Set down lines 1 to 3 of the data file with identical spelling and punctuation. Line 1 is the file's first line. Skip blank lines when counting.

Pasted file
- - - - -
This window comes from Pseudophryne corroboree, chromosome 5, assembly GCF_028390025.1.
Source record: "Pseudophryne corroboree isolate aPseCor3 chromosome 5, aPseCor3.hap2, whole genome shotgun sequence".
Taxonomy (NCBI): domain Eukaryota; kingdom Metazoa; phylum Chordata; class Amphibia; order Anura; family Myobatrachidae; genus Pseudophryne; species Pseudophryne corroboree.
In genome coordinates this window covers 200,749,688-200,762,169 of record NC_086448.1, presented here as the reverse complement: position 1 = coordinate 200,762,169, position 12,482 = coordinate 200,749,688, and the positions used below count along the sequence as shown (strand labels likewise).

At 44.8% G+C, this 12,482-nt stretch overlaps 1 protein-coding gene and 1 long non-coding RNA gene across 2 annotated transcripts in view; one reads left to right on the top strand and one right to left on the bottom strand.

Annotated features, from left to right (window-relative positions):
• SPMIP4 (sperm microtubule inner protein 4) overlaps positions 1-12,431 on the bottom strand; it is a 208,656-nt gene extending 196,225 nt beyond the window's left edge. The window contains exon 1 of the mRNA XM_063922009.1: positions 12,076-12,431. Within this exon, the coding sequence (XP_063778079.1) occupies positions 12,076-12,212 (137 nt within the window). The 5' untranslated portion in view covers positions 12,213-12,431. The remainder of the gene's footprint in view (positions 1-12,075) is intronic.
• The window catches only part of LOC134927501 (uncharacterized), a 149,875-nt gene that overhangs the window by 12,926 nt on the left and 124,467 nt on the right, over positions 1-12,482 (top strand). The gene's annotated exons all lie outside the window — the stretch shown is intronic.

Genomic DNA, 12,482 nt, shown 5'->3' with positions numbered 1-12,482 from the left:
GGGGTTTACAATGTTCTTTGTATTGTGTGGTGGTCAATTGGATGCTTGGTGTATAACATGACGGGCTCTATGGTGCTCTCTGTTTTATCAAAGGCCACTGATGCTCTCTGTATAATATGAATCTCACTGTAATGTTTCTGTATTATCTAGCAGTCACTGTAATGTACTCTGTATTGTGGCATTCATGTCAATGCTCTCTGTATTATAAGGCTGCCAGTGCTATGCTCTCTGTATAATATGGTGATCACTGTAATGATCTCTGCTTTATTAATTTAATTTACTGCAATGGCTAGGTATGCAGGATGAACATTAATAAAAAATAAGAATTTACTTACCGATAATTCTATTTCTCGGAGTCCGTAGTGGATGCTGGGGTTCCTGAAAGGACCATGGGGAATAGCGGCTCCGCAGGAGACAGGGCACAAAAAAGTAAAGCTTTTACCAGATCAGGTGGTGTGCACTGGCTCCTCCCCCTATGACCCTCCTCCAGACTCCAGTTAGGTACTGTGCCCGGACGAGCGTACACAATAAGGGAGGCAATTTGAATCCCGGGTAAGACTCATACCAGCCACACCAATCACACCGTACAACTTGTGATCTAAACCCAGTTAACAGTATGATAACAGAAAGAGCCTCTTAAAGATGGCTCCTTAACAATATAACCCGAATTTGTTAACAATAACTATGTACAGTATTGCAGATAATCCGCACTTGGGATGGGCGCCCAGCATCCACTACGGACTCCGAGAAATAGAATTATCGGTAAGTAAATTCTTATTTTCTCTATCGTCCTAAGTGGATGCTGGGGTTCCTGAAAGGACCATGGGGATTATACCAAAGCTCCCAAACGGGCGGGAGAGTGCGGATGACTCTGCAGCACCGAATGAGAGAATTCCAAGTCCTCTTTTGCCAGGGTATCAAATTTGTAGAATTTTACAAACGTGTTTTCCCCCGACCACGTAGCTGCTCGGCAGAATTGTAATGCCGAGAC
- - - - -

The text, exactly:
This window comes from Pseudophryne corroboree, chromosome 5, assembly GCF_028390025.1.
Source record: "Pseudophryne corroboree isolate aPseCor3 chromosome 5, aPseCor3.hap2, whole genome shotgun sequence".
Taxonomy (NCBI): domain Eukaryota; kingdom Metazoa; phylum Chordata; class Amphibia; order Anura; family Myobatrachidae; genus Pseudophryne; species Pseudophryne corroboree.